GLOBAL - Emerging markets are set to deliver the highest returns during the next 11 months, with alternatives losing favour, according to a survey by William M Mercer Investment Consulting.
In a year that is likely to see global equities rebound, the lustre will wear off alternatives, particularly private equity and venture capital.
Sixty-one US and international money managers responded to Mercer’s 2002 ‘US Fearless Forecast survey ‘ on expectations for the US economy and domestic overseas markets.
Overseas returns were predicted only slightly more than the US, though the degree of confidence in the estimates is weaker.
Respondents also predicted growth stocks slightly outpacing value and small caps outperforming large caps.
Commenting on the findings, Barry McInerney, head of Mercer’s US investment consulting practice, said: Institutional investors have now experienced two consecutive years of sluggish performance.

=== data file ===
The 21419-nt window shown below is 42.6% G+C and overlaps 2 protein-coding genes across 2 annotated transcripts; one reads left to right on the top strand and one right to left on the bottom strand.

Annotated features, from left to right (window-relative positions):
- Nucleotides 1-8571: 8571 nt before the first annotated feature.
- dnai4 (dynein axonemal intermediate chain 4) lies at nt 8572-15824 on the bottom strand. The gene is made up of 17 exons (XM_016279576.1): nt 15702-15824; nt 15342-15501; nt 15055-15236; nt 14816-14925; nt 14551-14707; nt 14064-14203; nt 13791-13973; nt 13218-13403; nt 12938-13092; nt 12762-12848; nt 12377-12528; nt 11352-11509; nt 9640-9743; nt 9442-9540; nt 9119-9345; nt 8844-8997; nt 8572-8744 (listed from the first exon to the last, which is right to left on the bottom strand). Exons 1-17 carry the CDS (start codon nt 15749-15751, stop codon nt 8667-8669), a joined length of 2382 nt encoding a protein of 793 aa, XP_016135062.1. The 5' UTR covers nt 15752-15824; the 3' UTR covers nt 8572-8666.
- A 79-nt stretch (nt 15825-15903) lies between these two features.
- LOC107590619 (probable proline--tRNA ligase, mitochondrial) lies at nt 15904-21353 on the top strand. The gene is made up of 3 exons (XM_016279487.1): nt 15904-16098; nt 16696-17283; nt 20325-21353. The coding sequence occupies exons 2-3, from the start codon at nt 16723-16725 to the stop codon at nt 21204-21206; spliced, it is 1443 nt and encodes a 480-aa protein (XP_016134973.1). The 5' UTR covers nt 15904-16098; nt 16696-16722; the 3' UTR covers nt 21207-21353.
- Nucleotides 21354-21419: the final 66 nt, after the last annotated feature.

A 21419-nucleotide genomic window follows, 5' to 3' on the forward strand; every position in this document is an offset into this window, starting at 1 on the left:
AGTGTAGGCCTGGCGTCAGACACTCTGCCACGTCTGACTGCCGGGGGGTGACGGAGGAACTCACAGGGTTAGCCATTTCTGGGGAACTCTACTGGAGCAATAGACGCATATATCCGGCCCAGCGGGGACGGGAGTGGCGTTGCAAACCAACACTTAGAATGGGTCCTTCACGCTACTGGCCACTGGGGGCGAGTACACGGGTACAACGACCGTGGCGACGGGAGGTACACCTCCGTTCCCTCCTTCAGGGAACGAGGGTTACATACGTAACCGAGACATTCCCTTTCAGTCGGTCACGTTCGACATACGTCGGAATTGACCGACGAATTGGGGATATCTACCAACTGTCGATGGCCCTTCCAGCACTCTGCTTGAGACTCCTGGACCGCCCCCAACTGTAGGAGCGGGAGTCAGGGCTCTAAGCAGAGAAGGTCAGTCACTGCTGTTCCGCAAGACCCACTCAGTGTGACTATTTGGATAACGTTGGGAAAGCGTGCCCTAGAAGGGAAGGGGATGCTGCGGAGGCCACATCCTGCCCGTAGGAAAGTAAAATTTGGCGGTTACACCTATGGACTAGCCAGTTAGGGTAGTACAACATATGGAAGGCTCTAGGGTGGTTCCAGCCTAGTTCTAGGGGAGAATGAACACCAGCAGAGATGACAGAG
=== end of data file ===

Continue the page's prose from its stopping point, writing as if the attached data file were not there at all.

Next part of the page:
The expectations for 2002 are for renewed confidence in the capital markets. However, 2002 forecasts are only calling for high single-digit returns for a typical fund.
Bu the outlook for US fixed income performance is less optimistic, highlighted by a predicted increase in the Fed funds rate to 2.5% from 1.8% at the end of last year, and weaker core bond returns.
In short, longer-term predictions continue with favourable expectations for growth over value, small caps over large caps, and the US over non-US markets. From an asset allocation perspective, managers favoured allocations to large cap equity, fixed income, international equity, and small cap equity, in that order. But despite the findings, US plan sponsors are still turning to alternatives and away from traditional domestic asset classes as a method of boosting investment returns, said Mercer.
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